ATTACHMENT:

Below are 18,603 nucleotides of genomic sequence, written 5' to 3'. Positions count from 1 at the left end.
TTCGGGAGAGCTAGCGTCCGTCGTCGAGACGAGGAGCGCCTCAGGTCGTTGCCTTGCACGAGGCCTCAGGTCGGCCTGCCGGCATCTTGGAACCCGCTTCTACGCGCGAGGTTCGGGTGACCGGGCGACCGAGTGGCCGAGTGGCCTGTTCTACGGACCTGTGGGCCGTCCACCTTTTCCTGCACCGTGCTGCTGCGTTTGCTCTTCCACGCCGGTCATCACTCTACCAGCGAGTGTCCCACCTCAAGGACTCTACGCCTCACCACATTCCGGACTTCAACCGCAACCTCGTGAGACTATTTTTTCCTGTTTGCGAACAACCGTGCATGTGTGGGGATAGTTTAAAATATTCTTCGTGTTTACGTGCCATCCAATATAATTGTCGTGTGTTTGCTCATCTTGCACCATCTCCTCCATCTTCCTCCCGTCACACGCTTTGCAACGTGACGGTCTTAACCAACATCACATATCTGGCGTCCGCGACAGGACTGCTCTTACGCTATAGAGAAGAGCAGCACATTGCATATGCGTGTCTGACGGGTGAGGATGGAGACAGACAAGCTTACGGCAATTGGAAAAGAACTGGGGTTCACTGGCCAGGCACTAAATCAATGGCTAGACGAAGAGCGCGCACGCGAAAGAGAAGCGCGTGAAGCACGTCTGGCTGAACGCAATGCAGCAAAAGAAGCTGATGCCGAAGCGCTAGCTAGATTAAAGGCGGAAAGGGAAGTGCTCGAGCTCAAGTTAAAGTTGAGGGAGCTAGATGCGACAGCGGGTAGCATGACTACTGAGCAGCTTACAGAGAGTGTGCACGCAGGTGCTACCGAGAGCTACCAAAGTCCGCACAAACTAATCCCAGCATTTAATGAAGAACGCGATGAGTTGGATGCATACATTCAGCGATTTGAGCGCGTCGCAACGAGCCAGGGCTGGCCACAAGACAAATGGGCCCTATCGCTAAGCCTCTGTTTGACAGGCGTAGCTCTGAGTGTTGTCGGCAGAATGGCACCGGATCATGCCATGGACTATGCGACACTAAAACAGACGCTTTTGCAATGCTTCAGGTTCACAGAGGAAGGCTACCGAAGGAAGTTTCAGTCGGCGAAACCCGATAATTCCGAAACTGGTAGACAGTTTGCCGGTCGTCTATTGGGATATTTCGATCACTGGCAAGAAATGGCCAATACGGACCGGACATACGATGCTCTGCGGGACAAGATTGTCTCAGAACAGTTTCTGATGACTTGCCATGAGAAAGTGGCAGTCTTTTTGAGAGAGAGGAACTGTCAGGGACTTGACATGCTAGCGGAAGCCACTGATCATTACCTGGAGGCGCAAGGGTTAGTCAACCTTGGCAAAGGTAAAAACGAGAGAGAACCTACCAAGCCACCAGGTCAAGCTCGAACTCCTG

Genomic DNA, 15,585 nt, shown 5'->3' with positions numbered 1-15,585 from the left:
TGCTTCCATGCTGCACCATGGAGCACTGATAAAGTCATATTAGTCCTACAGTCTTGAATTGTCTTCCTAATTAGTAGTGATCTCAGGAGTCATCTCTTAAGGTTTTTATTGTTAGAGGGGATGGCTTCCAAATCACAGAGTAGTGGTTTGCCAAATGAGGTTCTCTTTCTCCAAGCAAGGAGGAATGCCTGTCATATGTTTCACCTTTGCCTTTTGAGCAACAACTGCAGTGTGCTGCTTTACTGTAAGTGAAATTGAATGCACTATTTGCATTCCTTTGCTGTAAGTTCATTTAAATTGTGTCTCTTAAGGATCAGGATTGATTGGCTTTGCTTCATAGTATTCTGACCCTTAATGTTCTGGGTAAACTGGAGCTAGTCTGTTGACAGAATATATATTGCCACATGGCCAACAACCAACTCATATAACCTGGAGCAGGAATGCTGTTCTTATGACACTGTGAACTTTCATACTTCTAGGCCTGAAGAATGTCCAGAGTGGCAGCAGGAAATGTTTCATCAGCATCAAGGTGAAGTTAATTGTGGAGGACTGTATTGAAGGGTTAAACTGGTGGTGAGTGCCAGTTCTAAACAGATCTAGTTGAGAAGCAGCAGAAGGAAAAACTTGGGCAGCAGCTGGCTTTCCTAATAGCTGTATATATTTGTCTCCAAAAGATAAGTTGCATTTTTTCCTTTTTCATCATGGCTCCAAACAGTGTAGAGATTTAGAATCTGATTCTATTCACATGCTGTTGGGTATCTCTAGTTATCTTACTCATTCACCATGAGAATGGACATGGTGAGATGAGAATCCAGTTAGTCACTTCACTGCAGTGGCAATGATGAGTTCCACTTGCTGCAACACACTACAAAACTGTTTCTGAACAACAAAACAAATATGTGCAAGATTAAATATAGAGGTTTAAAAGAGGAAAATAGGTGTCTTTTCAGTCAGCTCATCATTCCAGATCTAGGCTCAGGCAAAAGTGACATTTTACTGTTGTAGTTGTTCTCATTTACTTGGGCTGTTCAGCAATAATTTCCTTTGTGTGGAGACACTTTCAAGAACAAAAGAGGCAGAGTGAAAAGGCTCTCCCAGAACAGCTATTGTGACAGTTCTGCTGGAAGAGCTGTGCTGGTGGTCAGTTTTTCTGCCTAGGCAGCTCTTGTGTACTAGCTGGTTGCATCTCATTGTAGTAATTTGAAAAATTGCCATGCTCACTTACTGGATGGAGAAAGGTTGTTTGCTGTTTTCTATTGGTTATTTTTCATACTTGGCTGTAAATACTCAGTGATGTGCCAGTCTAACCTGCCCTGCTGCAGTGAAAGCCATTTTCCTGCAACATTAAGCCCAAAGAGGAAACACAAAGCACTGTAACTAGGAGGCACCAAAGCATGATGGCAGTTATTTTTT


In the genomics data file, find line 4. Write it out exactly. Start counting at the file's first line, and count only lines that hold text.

TGCTTCCATGCTGCACCATGGAGCACTGATAAAGTCATATTAGTCCTACAGTCTTGAATTGTCTTCCTAATTAGTAGTGATCTCAGGAGTCATCTCTTAAGGTTTTTATTGTTAGAGGGGATGGCTTCCAAATCACAGAGTAGTGGTTTGCCAAATGAGGTTCTCTTTCTCCAAGCAAGGAGGAATGCCTGTCATATGTTTCACCTTTGCCTTTTGAGCAACAACTGCAGTGTGCTGCTTTACTGTAAGTGAAATTGAATGCACTATTTGCATTCCTTTGCTGTAAGTTCATTTAAATTGTGTCTCTTAAGGATCAGGATTGATTGGCTTTGCTTCATAGTATTCTGACCCTTAATGTTCTGGGTAAACTGGAGCTAGTCTGTTGACAGAATATATATTGCCACATGGCCAACAACCAACTCATATAACCTGGAGCAGGAATGCTGTTCTTATGACACTGTGAACTTTCATACTTCTAGGCCTGAAGAATGTCCAGAGTGGCAGCAGGAAATGTTTCATCAGCATCAAGGTGAAGTTAATTGTGGAGGACTGTATTGAAGGGTTAAACTGGTGGTGAGTGCCAGTTCTAAACAGATCTAGTTGAGAAGCAGCAGAAGGAAAAACTTGGGCAGCAGCTGGCTTTCCTAATAGCTGTATATATTTGTCTCCAAAAGATAAGTTGCATTTTTTCCTTTTTCATCATGGCTCCAAACAGTGTAGAGATTTAGAATCTGATTCTATTCACATGCTGTTGGGTATCTCTAGTTATCTTACTCATTCACCATGAGAATGGACATGGTGAGATGAGAATCCAGTTAGTCACTTCACTGCAGTGGCAATGATGAGTTCCACTTGCTGCAACACACTACAAAACTGTTTCTGAACAACAAAACAAATATGTGCAAGATTAAATATAGAGGTTTAAAAGAGGAAAATAGGTGTCTTTTCAGTCAGCTCATCATTCCAGATCTAGGCTCAGGCAAAAGTGACATTTTACTGTTGTAGTTGTTCTCATTTACTTGGGCTGTTCAGCAATAATTTCCTTTGTGTGGAGACACTTTCAAGAACAAAAGAGGCAGAGTGAAAAGGCTCTCCCAGAACAGCTATTGTGACAGTTCTGCTGGAAGAGCTGTGCTGGTGGTCAGTTTTTCTGCCTAGGCAGCTCTTGTGTACTAGCTGGTTGCATCTCATTGTAGTAATTTGAAAAATTGCCATGCTCACTTACTGGATGGAGAAAGGTTGTTTGCTGTTTTCTATTGGTTATTTTTCATACTTGGCTGTAAATACTCAGTGATGTGCCAGTCTAACCTGCCCTGCTGCAGTGAAAGCCATTTTCCTGCAACATTAAGCCCAAAGAGGAAACACAAAGCACTGTAACTAGGAGGCACCAAAGCATGATGGCAGTTATTTTTT